The St. Louis Board of Aldemen is scheduled to perfect a proposal that would ban horse-drawn carriages on city streets during their regularly scheduled meeting Friday, but the language in that bill could soon change.
Bill no. 129 states it would be unlawful for, “any person to ride, walk or otherwise lead a horse or horses on, along or over the public streets, alleys and sidewalks within the City of St. Louis and the paths and trails, and any extensions thereof within the City of St. Louis.”
The aldermen approved the proposal in committee to ban horse-drawn carriages on city streets last month.
The one-page bill sponsored by Alderman Joe Vaccaro was read for a second time to the full board last week. But since then a measure was introduced in the state Senate that sought to “preempt” any local ordinance involving working animals, making Vaccaro’s proposal inept.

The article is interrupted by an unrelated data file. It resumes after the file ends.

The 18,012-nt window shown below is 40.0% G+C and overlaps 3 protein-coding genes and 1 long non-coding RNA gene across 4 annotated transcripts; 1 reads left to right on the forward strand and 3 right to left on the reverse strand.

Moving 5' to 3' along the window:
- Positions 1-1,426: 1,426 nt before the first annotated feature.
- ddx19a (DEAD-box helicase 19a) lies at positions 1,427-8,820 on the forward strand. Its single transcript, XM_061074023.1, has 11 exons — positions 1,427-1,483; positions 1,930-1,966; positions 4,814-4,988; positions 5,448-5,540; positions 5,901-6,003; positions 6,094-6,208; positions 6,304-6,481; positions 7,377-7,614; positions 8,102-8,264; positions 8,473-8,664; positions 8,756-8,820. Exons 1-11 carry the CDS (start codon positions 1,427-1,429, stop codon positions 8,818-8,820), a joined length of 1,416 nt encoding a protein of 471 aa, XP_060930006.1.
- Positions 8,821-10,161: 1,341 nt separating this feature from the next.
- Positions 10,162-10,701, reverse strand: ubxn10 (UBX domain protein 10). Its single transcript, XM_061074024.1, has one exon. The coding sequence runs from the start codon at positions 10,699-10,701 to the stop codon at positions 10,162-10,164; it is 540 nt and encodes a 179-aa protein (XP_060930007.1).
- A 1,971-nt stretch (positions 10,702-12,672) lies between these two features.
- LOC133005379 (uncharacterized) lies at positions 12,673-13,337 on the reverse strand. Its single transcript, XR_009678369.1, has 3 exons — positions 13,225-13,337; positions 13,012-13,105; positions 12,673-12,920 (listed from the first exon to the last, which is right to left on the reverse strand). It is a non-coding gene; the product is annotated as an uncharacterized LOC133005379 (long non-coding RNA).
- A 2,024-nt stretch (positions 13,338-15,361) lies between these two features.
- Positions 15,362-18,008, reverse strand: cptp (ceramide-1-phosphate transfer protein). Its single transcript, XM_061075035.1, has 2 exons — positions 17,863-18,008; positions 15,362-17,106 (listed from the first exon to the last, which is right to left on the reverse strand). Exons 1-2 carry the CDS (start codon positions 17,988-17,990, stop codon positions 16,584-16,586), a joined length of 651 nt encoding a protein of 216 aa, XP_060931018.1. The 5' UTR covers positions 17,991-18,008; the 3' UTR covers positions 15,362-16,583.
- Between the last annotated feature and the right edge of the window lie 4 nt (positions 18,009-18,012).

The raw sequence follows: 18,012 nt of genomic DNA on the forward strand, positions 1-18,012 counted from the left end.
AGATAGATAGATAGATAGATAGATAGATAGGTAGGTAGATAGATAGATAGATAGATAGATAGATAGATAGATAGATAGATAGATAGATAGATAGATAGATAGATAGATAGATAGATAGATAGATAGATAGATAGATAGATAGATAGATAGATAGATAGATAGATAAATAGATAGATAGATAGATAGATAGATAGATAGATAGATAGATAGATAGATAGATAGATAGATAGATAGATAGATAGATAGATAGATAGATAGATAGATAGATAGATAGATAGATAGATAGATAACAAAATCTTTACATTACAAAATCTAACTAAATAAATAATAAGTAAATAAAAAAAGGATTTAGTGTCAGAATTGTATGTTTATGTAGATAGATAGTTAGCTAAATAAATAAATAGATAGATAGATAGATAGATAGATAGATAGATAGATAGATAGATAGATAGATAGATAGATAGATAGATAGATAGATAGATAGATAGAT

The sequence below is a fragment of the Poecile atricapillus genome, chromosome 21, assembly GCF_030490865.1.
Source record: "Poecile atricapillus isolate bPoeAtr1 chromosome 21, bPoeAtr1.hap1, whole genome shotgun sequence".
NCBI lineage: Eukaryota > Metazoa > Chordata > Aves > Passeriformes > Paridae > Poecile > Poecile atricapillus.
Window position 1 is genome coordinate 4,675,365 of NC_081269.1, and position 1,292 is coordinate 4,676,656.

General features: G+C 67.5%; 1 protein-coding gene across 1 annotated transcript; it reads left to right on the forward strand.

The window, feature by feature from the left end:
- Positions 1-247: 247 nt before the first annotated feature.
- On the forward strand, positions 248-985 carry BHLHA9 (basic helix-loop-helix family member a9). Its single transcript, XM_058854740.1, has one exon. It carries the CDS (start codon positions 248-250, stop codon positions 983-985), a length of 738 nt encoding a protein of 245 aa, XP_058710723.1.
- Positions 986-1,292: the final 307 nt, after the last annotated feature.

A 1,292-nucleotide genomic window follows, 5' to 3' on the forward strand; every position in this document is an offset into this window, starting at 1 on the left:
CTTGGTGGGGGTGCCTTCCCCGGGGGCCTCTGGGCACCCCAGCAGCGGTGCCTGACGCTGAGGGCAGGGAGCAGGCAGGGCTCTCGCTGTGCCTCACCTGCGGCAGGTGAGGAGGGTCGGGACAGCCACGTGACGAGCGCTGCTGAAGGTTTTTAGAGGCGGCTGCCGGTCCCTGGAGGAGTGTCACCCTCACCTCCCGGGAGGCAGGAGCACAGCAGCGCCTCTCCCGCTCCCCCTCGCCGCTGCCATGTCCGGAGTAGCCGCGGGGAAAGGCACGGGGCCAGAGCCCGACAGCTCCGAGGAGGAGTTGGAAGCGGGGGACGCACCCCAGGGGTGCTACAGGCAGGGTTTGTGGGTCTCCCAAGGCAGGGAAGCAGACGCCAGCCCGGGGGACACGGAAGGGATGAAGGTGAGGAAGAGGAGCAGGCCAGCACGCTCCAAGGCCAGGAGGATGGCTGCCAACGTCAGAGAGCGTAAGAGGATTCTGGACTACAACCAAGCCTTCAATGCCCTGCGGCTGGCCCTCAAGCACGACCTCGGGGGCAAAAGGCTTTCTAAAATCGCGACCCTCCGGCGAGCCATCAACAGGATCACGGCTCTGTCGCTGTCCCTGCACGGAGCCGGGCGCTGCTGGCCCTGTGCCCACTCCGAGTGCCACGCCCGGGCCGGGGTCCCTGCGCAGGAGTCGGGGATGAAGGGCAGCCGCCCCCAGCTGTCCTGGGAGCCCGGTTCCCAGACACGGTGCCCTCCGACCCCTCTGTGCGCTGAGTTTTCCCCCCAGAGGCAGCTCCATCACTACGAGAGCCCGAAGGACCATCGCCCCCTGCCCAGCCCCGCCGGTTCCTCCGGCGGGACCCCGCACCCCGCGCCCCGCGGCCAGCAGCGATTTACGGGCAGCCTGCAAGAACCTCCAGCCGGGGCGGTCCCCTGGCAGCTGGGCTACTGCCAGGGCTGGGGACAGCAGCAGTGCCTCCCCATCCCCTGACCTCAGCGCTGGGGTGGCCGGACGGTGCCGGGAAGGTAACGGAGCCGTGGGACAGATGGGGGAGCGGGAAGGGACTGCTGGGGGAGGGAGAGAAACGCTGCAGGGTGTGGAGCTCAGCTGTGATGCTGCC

A Senate committee in Jefferson City voted in favor of the bill’s modified version on Wednesday. It would still outlaw any local ordinances banning working animals as part of a business, but it allows cities to adopt “reasonable rules and regulations” governing horses. The new version also mirrors the St. Louis proposal’s language about exempting mounted police, parades and “public celebrations.”
Vaccaro has said he would rewrite his proposal to in order to be able to regulate the horse carriage industry without banning it in the city altogether.
The bill to ban all horse-carriage rides has support from animal-rights advocates who say the industry and those that run it are harmful to the animals. On the other side of the spectrum, carriage companies say the plan is being reacted to too harshly by a small group of city officials.